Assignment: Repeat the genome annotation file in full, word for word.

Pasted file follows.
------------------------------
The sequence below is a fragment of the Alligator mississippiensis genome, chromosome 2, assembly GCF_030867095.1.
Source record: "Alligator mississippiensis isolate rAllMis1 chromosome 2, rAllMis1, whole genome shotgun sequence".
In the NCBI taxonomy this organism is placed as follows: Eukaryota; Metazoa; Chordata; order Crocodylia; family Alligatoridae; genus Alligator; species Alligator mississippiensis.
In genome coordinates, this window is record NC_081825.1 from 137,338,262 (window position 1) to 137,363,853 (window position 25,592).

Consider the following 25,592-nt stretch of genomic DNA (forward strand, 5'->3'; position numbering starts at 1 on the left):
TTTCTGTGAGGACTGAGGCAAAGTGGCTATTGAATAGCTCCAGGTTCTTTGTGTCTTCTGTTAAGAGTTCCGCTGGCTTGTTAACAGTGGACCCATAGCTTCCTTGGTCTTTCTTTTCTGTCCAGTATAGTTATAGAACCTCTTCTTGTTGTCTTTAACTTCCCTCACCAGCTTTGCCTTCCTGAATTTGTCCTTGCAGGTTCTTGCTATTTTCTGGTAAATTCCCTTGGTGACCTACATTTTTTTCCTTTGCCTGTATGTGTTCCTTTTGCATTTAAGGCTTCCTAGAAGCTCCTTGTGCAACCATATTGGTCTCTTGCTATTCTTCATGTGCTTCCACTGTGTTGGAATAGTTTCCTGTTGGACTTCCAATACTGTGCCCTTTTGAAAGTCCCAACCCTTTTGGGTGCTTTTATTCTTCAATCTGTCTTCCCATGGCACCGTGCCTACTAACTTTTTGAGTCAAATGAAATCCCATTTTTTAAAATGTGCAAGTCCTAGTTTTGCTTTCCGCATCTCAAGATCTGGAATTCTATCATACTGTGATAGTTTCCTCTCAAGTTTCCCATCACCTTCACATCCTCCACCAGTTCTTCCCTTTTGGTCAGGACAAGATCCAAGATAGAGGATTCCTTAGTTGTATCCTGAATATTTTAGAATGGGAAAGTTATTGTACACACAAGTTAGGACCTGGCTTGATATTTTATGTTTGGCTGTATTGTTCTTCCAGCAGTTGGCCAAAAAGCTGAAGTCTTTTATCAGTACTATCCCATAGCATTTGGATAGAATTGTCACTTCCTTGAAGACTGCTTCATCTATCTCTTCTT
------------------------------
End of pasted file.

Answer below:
The sequence below is a fragment of the Alligator mississippiensis genome, chromosome 2, assembly GCF_030867095.1.
Source record: "Alligator mississippiensis isolate rAllMis1 chromosome 2, rAllMis1, whole genome shotgun sequence".
In the NCBI taxonomy this organism is placed as follows: Eukaryota; Metazoa; Chordata; order Crocodylia; family Alligatoridae; genus Alligator; species Alligator mississippiensis.
In genome coordinates, this window is record NC_081825.1 from 137,338,262 (window position 1) to 137,363,853 (window position 25,592).

Consider the following 25,592-nt stretch of genomic DNA (forward strand, 5'->3'; position numbering starts at 1 on the left):
TTTCTGTGAGGACTGAGGCAAAGTGGCTATTGAATAGCTCCAGGTTCTTTGTGTCTTCTGTTAAGAGTTCCGCTGGCTTGTTAACAGTGGACCCATAGCTTCCTTGGTCTTTCTTTTCTGTCCAGTATAGTTATAGAACCTCTTCTTGTTGTCTTTAACTTCCCTCACCAGCTTTGCCTTCCTGAATTTGTCCTTGCAGGTTCTTGCTATTTTCTGGTAAATTCCCTTGGTGACCTACATTTTTTTCCTTTGCCTGTATGTGTTCCTTTTGCATTTAAGGCTTCCTAGAAGCTCCTTGTGCAACCATATTGGTCTCTTGCTATTCTTCATGTGCTTCCACTGTGTTGGAATAGTTTCCTGTTGGACTTCCAATACTGTGCCCTTTTGAAAGTCCCAACCCTTTTGGGTGCTTTTATTCTTCAATCTGTCTTCCCATGGCACCGTGCCTACTAACTTTTTGAGTCAAATGAAATCCCATTTTTTAAAATGTGCAAGTCCTAGTTTTGCTTTCCGCATCTCAAGATCTGGAATTCTATCATACTGTGATAGTTTCCTCTCAAGTTTCCCATCACCTTCACATCCTCCACCAGTTCTTCCCTTTTGGTCAGGACAAGATCCAAGATAGAGGATTCCTTAGTTGTATCCTGAATATTTTAGAATGGGAAAGTTATTGTACACACAAGTTAGGACCTGGCTTGATATTTTATGTTTGGCTGTATTGTTCTTCCAGCAGTTGGCCAAAAAGCTGAAGTCTTTTATCAGTACTATCCCATAGCATTTGGATAGAATTGTCACTTCCTTGAAGACTGCTTCATCTATCTCTTCTT